ELECTRIC CARS: TRULY GREEN OR A NEW KIND OF LIABILITY?
ELECTRIC CARS: TRULY GREEN OR A NEW KIND OF LIABILITY?
Electric/pedal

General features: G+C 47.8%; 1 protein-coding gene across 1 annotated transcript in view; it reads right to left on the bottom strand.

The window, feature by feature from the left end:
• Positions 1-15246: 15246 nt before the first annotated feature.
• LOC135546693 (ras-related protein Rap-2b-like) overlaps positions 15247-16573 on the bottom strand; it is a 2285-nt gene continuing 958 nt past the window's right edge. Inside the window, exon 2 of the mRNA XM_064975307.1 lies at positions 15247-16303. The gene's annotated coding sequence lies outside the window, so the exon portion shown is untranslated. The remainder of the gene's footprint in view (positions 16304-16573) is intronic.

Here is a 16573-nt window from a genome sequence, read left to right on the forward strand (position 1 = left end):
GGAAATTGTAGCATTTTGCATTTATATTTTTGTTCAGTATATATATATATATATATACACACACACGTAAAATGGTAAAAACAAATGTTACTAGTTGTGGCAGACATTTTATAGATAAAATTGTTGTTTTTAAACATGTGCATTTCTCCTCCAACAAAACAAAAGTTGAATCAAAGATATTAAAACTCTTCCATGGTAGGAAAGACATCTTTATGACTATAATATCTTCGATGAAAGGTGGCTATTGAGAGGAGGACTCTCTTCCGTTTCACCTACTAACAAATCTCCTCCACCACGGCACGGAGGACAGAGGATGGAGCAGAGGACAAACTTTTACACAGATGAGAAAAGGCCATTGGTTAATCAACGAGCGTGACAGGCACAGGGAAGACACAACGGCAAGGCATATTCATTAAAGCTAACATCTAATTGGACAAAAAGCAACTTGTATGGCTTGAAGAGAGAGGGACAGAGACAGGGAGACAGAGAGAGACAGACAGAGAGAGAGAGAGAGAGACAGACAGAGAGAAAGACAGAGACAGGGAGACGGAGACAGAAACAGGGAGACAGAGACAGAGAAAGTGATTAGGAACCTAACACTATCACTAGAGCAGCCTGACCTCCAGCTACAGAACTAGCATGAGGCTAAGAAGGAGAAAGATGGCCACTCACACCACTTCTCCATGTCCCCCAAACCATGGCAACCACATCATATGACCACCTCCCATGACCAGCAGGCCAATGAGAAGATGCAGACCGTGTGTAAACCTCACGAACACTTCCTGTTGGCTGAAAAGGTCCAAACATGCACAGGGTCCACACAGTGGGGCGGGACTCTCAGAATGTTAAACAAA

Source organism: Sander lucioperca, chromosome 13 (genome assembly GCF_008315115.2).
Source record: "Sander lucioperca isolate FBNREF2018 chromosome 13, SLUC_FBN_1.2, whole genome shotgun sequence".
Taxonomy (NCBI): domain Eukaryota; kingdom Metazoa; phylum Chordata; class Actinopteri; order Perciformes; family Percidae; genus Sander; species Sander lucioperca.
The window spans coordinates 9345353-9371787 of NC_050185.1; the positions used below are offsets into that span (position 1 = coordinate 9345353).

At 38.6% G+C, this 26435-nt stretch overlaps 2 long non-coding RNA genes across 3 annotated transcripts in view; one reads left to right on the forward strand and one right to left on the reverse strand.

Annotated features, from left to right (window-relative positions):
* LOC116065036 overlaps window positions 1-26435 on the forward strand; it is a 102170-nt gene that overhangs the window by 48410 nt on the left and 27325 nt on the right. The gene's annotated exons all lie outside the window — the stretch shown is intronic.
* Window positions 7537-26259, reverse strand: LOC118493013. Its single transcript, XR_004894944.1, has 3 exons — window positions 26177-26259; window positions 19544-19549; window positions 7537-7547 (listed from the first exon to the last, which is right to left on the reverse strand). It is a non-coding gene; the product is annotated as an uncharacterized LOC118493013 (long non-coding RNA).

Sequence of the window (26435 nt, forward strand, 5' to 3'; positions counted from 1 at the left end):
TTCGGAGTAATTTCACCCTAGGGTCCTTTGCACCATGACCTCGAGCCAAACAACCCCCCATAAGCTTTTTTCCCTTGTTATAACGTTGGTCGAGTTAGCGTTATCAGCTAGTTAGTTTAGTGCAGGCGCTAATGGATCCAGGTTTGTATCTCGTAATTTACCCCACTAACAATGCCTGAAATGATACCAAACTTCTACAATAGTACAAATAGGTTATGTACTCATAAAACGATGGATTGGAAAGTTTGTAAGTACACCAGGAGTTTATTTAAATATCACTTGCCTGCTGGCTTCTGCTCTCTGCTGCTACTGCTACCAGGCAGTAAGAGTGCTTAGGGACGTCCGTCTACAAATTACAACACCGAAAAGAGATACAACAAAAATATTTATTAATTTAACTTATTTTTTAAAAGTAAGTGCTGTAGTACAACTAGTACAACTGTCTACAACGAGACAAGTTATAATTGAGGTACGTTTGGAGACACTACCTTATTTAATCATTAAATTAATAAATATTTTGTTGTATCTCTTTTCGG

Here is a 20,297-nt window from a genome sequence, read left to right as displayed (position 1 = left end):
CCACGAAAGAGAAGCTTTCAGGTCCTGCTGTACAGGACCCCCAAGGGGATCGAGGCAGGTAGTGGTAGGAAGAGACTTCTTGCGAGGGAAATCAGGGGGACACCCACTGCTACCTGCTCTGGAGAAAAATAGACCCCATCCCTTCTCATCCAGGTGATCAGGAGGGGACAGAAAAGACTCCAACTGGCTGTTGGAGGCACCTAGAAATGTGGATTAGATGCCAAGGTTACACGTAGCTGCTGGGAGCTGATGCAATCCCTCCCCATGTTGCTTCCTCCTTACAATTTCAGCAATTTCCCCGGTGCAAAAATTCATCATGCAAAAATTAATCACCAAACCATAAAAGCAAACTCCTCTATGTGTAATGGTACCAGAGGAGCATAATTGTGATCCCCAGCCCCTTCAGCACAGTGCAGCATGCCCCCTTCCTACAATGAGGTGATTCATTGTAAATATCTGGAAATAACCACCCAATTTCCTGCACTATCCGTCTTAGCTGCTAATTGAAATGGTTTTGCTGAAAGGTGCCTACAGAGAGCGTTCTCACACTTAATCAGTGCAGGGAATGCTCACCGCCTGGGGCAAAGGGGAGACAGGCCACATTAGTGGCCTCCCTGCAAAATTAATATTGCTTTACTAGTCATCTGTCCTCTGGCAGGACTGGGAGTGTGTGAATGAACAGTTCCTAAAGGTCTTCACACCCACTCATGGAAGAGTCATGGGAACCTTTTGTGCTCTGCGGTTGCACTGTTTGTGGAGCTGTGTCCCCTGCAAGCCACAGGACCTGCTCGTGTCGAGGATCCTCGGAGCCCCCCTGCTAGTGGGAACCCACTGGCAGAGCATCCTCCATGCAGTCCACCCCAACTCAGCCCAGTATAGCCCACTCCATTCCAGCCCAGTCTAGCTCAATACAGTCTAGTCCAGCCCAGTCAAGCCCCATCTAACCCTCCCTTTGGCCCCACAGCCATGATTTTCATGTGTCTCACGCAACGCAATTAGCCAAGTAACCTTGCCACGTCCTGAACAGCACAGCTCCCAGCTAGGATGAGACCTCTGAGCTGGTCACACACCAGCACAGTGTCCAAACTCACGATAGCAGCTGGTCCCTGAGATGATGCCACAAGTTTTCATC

Commuting to work and getting a workout at the same time I'm a big fan of the Organic Transit ELF—a pedal electric hybrid that Lloyd believes could replace a car for a lot of people. But every time we write about it, somebody comments that it's simply too expensive and/or it shouldn't be allowed on bike lanes. I can only imagine what people are going to say about Kronfeld Motors' RAHT racer. Here's the basics It's primarily an electric vehicle, but with a pedal function that you can use to get a  workout and/or recharge the battery (a bit!) and/or get a workout. The makers claim it can hit 140 kmh, and once it hits production will be highway legal. It has a range of 190 km city driving, and 115 km at highway speeds. About the pedal aspect. It's likely to add 5-10% in terms of range if you're working hard. The production version will have room for a passenger and/or luggage, and significant        improvements in terms of safety. It's currently listed at $24,000, and you can pre-order it with a $500 deposit. Let the fighting in the comments begin Alright, let the fighting in the comments begin. But wait—before we all get into the usual "rich man's toy" versus "best idea ever" debate, let's remember something: Just because it's not a vehicle that you would drive doesn't mean there isn't a sensible market for it. While it's true that you could now get a 350-km range, four seat electric car for not that much more. And folks have been waiting a long time for their not-dissimilar-looking gas-powered Elios. But this is clearly being marketed to people who enjoy the experience of cycling but need to get places faster and/or like the idea of commuting to work and getting a workout at the same time. And I can see the appeal in that. I, for one, can't imagine myself springing for something like this. I've already established that I can get pretty far, pretty fast on a regular e-bike, and I can go far further than I ever really should have in my used Nissan Leaf. But I do think this would be a blast to ride in. And I can think of people who would totally prefer this over either a motorcycle commute or stooping to the conventionality of a regular car. I wish Kronfeld Motors all the luck in the world. Who knows, with rising gas prices they may not even need it. Now, please be nice in the comments. By: Sami Grover, Treehugger